NAKD Stock Has A Long Road Ahead to Recovery

The GameStop (NYSE:GME) fiasco has several companies taking advantage of the short squeeze to raise cash. Intimate apparel and swimwear company, Naked Brand Group (NASDAQ:NAKD), is looking to take advantage of the blistering rally by issuing new stock. As a result, NAKD stock is up by more than an astonishing 639% in the past month.

a man and woman wear plain white underclothes from Naked Brand (NAKD)
Source: Shutterstock

Moreover, the company plans to revamp its operations and execute its e-commerce strategy. Things appear to be moving in the right direction, but there’s nothing concrete to justify its gains at this time.

Naked Brands was granted a 180-day extension by Nasdaq to regain compliance with its minimum price rule. Until Jan. 26, the stock was trading at a measly 40 cents, but it shot up 252% the next day when it announced a new $50 million stock offering.

The delirious market situation has helped lift NAKD stock past the minimum price requirement. However, such measures are nothing more than eye-wash for investors looking for a more apt solution to the problem.

It seems that the company is now realizing the error of its ways and looking to go full speed ahead with its e-commerce plans. Only time will tell how successful they are in turning-around their fortunes.

Strategic Shift Towards E-commerce  

In my previous articles about the NAKD stock, I wrote extensively about its one-dimensional business model limiting its growth prospects. The company failed to recognize the mounting importance of online retail, which stagnated its revenue growth. It is a bit late to the party, but the company has now outlined its plans to full steam ahead with its e-commerce plans.

Chairman Justin Davis-Rice states that the goal is to “pursue the development of a single, world-class technology platform serving the intimate apparel industry.”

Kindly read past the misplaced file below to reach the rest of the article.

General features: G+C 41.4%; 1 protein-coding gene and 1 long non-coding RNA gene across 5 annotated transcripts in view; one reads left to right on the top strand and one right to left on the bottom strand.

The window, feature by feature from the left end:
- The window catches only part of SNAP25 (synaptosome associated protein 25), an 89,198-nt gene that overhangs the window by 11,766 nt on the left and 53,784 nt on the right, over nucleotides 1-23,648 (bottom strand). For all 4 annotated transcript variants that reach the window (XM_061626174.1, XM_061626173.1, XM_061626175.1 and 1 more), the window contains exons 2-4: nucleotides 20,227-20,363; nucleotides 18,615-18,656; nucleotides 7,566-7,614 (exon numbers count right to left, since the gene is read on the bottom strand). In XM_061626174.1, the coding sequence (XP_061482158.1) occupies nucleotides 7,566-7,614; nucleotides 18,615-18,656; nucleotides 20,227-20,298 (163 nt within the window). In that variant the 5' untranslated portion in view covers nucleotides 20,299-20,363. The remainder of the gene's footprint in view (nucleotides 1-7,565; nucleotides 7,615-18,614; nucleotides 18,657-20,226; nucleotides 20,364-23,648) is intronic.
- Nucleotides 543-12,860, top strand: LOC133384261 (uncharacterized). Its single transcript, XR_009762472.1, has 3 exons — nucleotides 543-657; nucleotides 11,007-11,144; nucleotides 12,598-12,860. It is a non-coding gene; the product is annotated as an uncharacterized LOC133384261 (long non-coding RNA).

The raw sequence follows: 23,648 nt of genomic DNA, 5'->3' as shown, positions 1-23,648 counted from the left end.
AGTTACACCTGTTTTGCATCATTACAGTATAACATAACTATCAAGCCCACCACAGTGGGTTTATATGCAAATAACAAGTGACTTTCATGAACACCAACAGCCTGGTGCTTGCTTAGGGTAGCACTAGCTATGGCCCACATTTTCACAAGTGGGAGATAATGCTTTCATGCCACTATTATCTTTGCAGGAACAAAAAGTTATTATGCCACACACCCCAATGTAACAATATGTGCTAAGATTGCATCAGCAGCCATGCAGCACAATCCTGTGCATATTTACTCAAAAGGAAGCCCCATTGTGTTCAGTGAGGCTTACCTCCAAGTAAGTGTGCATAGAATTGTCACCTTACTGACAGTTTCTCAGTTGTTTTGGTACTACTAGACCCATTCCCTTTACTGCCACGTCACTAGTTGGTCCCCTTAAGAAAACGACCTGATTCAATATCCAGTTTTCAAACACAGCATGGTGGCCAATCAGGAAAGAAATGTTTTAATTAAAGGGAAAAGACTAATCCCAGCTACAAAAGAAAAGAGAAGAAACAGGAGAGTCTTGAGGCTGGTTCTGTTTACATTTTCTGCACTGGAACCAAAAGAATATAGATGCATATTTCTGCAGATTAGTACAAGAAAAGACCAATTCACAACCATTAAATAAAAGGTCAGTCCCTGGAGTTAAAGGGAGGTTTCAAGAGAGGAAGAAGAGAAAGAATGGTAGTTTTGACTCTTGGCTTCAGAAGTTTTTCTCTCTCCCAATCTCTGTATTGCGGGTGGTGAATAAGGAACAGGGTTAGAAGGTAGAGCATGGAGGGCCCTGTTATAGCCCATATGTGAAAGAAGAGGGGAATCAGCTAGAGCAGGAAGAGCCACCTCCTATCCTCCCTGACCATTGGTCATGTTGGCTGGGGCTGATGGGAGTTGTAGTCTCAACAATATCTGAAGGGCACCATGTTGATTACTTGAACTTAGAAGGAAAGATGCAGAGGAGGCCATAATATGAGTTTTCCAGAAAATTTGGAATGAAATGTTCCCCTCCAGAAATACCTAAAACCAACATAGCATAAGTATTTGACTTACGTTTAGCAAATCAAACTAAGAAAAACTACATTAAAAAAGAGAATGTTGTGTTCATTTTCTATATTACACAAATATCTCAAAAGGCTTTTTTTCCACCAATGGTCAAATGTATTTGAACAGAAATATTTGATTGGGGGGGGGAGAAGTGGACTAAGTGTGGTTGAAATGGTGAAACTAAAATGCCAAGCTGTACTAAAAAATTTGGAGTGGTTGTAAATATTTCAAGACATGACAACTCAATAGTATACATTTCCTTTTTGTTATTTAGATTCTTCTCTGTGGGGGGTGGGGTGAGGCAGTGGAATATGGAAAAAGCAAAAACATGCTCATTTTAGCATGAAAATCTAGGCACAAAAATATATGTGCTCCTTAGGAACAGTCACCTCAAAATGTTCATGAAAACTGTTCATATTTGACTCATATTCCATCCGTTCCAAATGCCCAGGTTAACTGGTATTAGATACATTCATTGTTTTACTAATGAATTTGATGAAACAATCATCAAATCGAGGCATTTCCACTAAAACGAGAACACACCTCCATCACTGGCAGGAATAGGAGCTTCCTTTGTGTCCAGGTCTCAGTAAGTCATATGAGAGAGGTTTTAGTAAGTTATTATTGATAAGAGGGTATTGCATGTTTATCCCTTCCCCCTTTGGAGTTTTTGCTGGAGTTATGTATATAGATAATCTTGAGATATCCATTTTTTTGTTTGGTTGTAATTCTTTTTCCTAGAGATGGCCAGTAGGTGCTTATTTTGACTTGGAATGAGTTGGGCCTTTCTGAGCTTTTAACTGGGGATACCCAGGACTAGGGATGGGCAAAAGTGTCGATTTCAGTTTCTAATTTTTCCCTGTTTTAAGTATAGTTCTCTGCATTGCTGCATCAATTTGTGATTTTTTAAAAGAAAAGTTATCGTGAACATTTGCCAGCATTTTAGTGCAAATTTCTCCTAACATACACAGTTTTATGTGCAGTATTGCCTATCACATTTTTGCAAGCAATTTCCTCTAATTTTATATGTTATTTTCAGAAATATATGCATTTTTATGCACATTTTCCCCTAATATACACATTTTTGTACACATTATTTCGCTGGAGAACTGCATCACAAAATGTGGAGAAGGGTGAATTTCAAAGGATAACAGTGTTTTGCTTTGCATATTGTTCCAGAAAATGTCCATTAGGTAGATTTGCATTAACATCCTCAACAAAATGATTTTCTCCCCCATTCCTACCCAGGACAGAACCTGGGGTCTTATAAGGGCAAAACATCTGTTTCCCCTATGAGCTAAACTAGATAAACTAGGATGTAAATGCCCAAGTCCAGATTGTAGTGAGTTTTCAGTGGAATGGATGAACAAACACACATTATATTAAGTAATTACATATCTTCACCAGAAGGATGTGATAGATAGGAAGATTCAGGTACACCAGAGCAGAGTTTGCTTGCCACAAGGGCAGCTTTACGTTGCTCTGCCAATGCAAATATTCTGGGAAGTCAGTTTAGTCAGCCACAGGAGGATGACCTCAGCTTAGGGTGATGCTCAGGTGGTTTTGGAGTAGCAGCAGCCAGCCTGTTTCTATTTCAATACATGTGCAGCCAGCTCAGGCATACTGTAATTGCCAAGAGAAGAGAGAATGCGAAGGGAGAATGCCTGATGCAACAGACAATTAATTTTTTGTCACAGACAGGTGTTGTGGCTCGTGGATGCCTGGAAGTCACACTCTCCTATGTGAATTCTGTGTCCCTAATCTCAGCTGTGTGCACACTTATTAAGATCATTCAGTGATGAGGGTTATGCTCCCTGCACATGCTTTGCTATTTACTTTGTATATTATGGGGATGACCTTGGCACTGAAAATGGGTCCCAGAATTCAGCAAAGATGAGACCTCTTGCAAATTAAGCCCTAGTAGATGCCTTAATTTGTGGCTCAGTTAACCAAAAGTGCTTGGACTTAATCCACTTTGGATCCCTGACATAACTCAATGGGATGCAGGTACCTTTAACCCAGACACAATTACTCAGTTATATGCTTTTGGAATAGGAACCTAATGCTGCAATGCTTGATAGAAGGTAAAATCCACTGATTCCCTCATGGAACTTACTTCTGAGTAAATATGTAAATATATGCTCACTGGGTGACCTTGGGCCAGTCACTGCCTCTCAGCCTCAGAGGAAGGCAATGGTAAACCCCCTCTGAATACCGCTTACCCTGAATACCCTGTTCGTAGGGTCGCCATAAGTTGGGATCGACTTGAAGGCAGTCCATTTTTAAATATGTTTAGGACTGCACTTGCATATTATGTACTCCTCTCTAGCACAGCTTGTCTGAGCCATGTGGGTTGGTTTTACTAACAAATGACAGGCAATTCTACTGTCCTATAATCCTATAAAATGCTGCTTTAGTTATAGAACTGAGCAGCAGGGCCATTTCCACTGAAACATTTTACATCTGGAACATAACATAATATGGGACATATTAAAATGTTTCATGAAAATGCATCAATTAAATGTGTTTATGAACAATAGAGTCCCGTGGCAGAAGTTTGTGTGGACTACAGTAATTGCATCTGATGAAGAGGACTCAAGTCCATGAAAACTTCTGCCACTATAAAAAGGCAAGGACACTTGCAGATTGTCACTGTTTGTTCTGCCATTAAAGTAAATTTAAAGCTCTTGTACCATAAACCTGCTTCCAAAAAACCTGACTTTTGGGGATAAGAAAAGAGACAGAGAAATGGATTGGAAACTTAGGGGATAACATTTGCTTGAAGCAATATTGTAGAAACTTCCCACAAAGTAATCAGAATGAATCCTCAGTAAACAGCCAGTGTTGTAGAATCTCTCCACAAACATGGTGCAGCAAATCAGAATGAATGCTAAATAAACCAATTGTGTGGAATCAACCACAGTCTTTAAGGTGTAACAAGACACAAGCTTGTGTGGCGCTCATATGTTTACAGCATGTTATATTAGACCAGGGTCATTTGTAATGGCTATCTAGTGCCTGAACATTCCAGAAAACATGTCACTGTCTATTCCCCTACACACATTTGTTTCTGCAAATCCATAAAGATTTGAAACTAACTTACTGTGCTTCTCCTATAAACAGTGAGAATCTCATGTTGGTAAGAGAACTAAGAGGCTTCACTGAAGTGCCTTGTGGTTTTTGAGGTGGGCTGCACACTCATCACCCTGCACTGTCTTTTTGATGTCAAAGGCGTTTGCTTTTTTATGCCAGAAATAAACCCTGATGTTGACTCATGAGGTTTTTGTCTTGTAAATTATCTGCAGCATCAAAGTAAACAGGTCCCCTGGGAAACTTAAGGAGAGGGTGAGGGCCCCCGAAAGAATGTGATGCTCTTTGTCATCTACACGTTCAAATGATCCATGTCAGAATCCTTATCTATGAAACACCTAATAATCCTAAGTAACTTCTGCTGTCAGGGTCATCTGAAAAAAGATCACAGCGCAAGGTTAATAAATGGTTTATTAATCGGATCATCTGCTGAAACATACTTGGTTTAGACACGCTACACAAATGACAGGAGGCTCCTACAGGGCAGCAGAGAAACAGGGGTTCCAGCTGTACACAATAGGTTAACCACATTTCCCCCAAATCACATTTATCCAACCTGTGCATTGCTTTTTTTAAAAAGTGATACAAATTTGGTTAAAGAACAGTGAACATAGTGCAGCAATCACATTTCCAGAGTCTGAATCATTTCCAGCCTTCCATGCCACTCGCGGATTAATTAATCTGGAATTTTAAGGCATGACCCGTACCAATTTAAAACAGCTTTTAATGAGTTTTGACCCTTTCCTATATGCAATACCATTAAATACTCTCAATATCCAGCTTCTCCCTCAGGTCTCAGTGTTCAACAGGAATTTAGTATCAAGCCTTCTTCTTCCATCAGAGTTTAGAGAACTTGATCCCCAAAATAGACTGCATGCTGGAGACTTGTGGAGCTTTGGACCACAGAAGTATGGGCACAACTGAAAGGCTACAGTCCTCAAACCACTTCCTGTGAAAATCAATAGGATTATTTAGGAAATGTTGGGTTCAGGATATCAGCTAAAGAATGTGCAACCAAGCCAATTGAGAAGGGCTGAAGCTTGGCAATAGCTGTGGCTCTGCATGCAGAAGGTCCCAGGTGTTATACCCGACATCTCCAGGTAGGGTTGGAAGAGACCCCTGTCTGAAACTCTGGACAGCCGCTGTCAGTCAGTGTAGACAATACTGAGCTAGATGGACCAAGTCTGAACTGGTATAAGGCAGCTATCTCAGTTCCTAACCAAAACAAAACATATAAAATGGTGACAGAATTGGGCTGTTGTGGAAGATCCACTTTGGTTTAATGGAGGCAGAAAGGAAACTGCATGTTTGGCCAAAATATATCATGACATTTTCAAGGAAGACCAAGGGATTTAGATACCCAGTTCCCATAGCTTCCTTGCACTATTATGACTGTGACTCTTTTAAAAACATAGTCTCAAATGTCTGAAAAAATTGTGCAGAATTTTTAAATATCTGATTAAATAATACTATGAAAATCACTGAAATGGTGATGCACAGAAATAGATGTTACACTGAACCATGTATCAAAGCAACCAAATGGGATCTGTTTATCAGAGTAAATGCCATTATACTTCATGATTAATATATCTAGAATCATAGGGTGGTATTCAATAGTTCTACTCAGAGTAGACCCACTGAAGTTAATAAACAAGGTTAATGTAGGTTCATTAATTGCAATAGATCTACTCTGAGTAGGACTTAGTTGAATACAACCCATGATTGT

Furthermore, the chairman talked about the current environment’s challenges in running Naked Brand’s capital-intensive brick-and-mortar legacy business. E-commerce will represent roughly 22% of all global retail sales by 2023. The company’s existing digital business, FOH Online, generates revenues of $20 million in the USA. However, that is just the tip of the iceberg if the company can become online intimate apparel pure-play.

Naked Brand plans to divest its Bendon subsidiary, which enables it to focus purely on its e-commerce business. The divestment will be completed through its sale to a group comprising of the company’s existing management. The group will be assuming liabilities worth NZ$32.5 million after Naked Brand deals with its senior secured credit facility. The company will receive future payments based on Bendon’s profits during specified periods following the closing.

The strategic e-commerce shift is a long time coming and could perhaps become a game-changer for the company. It is too early to comment on the results of this transition, but it is promising nonetheless.

Kickstarting a Turn-around

It has been an incredibly tough 2020 for Naked Brands, and it has done its best to stay alive in such challenging conditions. Its credit has done well to streamline its operations by cutting costs, negotiating its credit facility with the Bank of New Zealand, and brand divestitures. These initiatives have facilitated the running of its day-to-day operations and seemingly steered it out of bankruptcy territory.

The company has recently announced a $50 million stock sale based on a prospectus filed in October. Moreover, rumors suggest that it will be going for another 1-for-100 reverse split, the second in 18 months, in lifting its stock price. However, these measures will result in massive dilution for existing shareholders.

If everything goes well, it should stay listed on the stock exchange and concentrate on its e-commerce plans.

Final Word on NAKD Stock

It’s all systems go for NAKD stock in pulling itself out of its rut. It has taken advantage of the heightened investor enthusiasm to raise funds to embark on its e-commerce endeavors.

With the divestment of its stake in its Bendon subsidiary, it can now focus on being an e-commerce pure play. However, the company has a long road ahead to recovery and needs to prove itself before investors could get interested again.

On the date of publication, Muslim Farooque did not have (either directly or indirectly) any positions in the securities mentioned in this article.

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